in reply to How to compare two undirected graphs?

Your description is confusing.

Comparing the "shape" sound like a isomorphism test. In this case be aware that the "graph isomorphism problem" is NP-complete.

Then you say your nodes are already named and have "children". General graphs have no children they have neighbours. So maybe you are speaking of trees or lattices (which have a bottom and a top element).

But names and other properties should simplify the comparison it can be easier to normalize both graph according those weights and consequently ordering the nodes.

This depends on the memory representation, e.g. when taking an incidence matrix of both graphs you can order rows and columns according to the associated weights (e.g. first row/column representing the "top node" and so on). Graphs with the same incidence matrix after permutation are isomorphic.

Of course this becomes more complicated when having a nontrivial automorphism group in large graphs which is the reason for the mentioned NP-completeness.

In short there is no general fast solution for arbitrary graphs when they get big, but "a number of important special cases of the graph isomorphism problem have efficient, polynomial-time solutions"

Cheers Rolf

UPDATE:added links

  • Comment on Re: How to compare two undirected graphs?

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Re^2: How to compare two undirected graphs?
by Anonymous Monk on Oct 18, 2010 at 17:06 UTC

    Thank you, I didn't even know how to really properly describe the algorithm trouble I was having, but yes, I am trying to find the isomorphism between two undirected graphs. Apologies about my poor description of the data structure; let me try to give a little more information.

    Essentially, what I'm trying to do is to see if two transistor schematics are identical. I have a large, several thousand device netlist that I'm trying to simplify by identifying structures (the majority of which are called "static gates", which are like NAND gates, XOR gates, etc) and then abstracting those away into a sub-component. I guess a conceptually similar way to think of the problem is if you were working on a several-thousand line procedural Perl script, and say you had some incredible code to identify bits of code that, say, "this bit reads in data from a file" or "this bit encodes a string", and you were able to pull out those chunks of code and replace them with a call to a function.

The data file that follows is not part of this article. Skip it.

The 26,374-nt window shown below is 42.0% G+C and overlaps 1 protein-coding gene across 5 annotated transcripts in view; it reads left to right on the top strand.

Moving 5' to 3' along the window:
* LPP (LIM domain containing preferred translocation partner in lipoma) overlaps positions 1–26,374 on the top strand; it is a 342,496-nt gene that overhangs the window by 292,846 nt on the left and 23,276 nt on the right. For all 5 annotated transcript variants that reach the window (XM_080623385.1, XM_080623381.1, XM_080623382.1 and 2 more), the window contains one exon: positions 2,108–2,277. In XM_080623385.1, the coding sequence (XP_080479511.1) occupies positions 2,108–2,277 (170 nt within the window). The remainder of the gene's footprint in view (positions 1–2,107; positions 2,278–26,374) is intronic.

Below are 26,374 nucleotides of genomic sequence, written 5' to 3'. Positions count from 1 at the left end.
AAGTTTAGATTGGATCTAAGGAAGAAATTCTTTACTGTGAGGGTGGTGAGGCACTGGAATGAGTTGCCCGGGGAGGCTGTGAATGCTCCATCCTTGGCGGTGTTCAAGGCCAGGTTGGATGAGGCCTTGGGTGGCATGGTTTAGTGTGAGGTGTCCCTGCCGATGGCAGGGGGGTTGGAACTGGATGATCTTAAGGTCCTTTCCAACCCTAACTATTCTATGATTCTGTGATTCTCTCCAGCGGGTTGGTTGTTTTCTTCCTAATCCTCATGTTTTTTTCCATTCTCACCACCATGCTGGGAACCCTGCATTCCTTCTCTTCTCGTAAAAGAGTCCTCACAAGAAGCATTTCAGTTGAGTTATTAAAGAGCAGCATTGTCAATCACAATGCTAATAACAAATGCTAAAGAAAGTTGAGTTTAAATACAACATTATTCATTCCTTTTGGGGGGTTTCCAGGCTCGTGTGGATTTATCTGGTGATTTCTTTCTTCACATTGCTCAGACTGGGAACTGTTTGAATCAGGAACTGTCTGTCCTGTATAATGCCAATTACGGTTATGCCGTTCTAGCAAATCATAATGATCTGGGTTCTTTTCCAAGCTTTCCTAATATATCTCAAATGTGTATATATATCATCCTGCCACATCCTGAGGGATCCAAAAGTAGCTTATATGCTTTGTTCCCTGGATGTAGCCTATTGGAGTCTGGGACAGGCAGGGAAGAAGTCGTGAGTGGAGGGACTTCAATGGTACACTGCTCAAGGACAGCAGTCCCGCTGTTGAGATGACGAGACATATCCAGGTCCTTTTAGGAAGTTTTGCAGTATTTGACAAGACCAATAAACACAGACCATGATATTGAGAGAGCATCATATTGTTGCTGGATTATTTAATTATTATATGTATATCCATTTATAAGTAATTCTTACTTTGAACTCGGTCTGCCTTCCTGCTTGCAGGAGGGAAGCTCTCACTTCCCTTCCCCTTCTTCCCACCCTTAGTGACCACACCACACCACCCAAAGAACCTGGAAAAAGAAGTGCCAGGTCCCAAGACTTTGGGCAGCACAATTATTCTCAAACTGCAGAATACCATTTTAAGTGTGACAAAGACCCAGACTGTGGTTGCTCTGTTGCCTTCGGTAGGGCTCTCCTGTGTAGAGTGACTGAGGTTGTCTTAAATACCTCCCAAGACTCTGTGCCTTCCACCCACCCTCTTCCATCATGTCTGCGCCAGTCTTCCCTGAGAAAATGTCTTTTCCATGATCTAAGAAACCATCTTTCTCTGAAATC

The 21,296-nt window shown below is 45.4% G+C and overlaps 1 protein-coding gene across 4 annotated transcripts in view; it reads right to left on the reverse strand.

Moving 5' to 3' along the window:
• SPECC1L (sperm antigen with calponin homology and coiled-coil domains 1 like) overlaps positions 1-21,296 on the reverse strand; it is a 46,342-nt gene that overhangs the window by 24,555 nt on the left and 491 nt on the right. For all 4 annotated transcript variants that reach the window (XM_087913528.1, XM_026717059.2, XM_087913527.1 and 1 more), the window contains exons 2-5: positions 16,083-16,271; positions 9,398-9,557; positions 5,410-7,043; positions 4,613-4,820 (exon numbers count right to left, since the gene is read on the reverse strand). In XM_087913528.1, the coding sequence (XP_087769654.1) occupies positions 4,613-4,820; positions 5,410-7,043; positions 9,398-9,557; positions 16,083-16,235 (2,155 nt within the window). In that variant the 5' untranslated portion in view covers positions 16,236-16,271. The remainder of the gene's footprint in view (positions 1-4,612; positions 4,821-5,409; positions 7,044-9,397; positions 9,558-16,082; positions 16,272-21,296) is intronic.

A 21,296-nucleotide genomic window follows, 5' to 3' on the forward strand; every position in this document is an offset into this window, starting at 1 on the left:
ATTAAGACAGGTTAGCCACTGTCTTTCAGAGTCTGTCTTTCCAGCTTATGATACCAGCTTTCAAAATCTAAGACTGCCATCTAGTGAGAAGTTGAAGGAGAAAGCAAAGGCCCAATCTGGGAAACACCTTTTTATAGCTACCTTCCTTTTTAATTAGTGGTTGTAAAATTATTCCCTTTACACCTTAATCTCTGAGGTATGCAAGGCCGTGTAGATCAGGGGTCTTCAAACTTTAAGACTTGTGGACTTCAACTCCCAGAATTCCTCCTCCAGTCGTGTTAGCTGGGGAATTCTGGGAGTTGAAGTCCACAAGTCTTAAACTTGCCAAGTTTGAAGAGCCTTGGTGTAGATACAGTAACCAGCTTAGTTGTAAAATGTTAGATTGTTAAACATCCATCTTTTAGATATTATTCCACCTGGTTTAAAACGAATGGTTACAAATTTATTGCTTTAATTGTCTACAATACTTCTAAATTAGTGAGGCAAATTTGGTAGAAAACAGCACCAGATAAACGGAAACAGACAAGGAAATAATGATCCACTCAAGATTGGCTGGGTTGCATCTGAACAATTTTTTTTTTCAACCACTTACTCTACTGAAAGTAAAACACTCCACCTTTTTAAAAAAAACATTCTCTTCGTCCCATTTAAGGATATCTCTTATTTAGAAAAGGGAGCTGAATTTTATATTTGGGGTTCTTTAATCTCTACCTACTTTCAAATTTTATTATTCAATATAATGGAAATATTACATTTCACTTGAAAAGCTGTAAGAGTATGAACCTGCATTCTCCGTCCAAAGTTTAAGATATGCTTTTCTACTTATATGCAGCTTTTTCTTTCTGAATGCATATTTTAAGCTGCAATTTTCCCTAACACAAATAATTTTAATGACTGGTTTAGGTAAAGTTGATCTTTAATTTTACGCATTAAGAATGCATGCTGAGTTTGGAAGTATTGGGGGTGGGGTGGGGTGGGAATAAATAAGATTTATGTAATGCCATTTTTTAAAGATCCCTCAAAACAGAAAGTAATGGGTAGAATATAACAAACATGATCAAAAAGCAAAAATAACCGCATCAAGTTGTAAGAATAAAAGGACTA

Now, I have code that can identify a group of devices as a static gate, but now I'd like now is to make sure that I don't have a dozen instantiations of, say, a dozen different 2-input NAND gates that are only separate because their outputs are named N1, N2, N3, etc. What I'd like is to be able to say, "Oh, these two static gates are both NAND gates, so I'm gonna throw out the second one and make sure they're both instantiations of the same gate."

    I can separate each static gate into two halves, so that, say in a really easy case, the top half of one might look like this:

    VDD | |------| | | M1| | | M3| X | | | M2| | | | |------| | OUT

    That is to say, the edges are the transistors themselves, and the vertices are the source/drain of the transistor. Unfortunately, although this looks like a tree shape, it actually isn't because two paths may be in parallel, e.g. that they would have the same parent and child nodes. The actual names of the edges and vertices don't actually matter to me, as they could be anything and arbitrary and certainly won't be the same - what does matter though is that the properties of all the edges (the W/L ratio) between two different gates match, and that the structure of two different gates match.

    Through your help on the wikipedia page, I was able to find this paper:

    Although I'm not really sure if my structure qualifies as a planar graph. It still *feels* like there should be a simpler solution here... maybe if I treated my structure as directed rather than undirected it would help cut down on complexity?

      Don't know much about transistor schematics.

      So your talking about identifying isomorphic subgraphs which are only connected via two nodes (IN and OUT) to the rest of the graph?

      As long as those subgraphs are not too big you can simply use a brute force normalization of the incidence matrix, i.e. trying all permutations until certain criterias are optimized.

      Sorry anything else is IMHO far too complicated for perlmonks, this doesn't only fill bookshelves it fills international conferences.

      Cheers Rolf

      If your structures can be etched in a single layer onto the surface of a silicon wafer, it is almost certainly planer.